She travels a lot – at least on a long trip every six weeks – for both business and public service. Time, she says, is her biggest luxury. She doesn’t shop a lot, she wears craft and costume jewellery, and she goes to a barber to trim her hair which she conditions with olive oil. She even entertains at her home in King Albert Park. Her only indulgence? A head-to-toe spa package when she’s visiting the Banyan Trees.
Claire says sometimes she wishes she wasn’t quite so driven: “I do get a tremendous emotional payback when I’ve made a difference in other people’s lives. And I like being recognised for it—a card, a letter, flowers, gifts. Acknowledgement, recognition, stroking—these are my ‘vitamins’.” And where does that drive come from? “My mum was always telling me, ‘Give your best’. I’m driven by deadlines and projects; I’m at my best in a crisis.”
But from her detractors you also hear words like “pushy” (Claire would say “assertive”) and “self-promoting” (Claire believes good ideas must be marketed). “It’s easy for some people to take potshots at Claire Chiang,” says a journalist who’s known both Claire and her husband for years. “She seemingly has everything. And she’s not shy about putting herself forward. Plus she’s beautiful.”
And she works hard. “She puts in two times as much and effort and work as any of us,” says Maureen Fung, group director of the Asian Women’s Welfare Association. Claire was often called out at night to help victims of domestic violence. When she worked for SOS, she put in her all-night shifts like every other volunteer.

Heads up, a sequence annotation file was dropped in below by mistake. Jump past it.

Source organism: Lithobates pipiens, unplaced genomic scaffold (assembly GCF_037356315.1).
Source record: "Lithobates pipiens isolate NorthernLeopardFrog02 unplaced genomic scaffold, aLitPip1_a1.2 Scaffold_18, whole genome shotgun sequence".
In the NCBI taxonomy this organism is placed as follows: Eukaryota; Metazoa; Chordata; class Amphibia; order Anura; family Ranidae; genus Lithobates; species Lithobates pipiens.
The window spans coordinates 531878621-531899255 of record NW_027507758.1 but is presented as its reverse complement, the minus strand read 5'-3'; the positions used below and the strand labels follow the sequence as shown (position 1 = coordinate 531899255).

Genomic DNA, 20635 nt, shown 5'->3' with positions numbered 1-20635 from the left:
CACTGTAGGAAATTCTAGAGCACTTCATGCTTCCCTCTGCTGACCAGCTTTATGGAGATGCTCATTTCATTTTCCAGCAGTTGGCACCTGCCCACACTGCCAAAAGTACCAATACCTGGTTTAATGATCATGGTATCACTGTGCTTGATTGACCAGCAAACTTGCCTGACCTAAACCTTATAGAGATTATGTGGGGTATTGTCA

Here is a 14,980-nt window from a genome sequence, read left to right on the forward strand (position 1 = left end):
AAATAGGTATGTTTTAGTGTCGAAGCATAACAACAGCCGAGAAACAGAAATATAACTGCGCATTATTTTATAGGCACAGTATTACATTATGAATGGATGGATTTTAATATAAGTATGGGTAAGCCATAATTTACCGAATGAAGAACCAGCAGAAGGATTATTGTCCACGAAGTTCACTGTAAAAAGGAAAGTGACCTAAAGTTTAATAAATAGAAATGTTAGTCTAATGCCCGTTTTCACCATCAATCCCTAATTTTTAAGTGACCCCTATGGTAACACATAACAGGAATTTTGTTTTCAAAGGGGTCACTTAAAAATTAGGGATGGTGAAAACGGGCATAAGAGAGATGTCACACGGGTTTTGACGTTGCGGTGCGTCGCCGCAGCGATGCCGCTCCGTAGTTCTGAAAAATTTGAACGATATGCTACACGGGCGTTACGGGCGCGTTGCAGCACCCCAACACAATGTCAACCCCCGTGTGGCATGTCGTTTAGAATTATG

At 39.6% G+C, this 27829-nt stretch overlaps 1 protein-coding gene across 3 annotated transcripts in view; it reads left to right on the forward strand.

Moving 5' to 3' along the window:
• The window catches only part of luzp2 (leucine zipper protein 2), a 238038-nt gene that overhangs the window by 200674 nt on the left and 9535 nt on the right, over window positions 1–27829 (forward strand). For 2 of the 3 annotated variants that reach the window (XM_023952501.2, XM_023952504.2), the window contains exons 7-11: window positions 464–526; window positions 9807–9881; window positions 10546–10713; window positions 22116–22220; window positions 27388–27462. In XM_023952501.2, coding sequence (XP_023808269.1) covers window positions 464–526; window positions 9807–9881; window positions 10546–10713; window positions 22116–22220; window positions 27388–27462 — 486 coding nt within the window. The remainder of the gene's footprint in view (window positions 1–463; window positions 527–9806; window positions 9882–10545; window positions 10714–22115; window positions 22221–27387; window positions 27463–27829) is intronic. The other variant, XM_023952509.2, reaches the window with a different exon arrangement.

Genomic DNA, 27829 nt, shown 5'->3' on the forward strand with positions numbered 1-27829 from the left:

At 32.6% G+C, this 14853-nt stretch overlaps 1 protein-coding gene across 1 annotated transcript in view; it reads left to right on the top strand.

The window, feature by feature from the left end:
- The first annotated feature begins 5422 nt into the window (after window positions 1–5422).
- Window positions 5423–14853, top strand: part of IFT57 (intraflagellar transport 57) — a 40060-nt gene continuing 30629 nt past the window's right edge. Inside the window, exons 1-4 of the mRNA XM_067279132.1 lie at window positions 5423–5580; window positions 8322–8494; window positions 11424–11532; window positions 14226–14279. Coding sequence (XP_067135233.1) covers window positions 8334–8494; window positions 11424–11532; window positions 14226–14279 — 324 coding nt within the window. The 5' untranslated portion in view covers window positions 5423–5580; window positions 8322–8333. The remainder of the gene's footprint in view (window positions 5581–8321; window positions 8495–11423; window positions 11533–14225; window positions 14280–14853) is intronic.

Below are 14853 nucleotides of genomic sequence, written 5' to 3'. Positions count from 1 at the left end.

She didn’t plan for a career in public service. Her life, as she puts it, is full of zigs and zags. A miscarriage in 1986 left her so bereft that she retreated into silence; she says now that perhaps she felt guilty because with all her commitments, she was not as welcoming of the baby as she might have been. Despite the best medical efforts and nearly a month in hospital, she lost the baby.
Finding words too meaningless for her grief, she learned sign language to communicate in silence. From there she moved to working for the Samaritan’s SOS hotline, then to Aware, and on to SAFV.
When Claire Chiang speaks to you, you know it. She makes strong eye contact; her eyes actually flash when she’s angry. She still rankles at the injustice of being punished by her mum for something she didn’t do at the age of 14. “She’s stubborn but that also means she’s dogged and will keep on, no matter what,” says her husband.
Claire’s office is at Wah-Chang House at Upper Bukit Timah Road, home to her husband’s family business. The staff call her “boss” or “Mrs Ho”; to get her office, you have to climb three flights of stairs. Claire, it turns out, is claustrophobic, with a fear of lifts: “Every time I get into a lift, an airplane, I no longer have control,” she confesses. Her office is separated from the rest by walls of opaque glass. Tables display products made by women who live in the villages where Banyan Tree resorts are located: Celadon ceramic aromatherapy burners, hand-drawn batik, elegant but simple wooden utensils. Claire has turned a by-product of sourcing for the resorts’ furnishings into a thriving business that benefits both Banyan Tree and the indigenous people.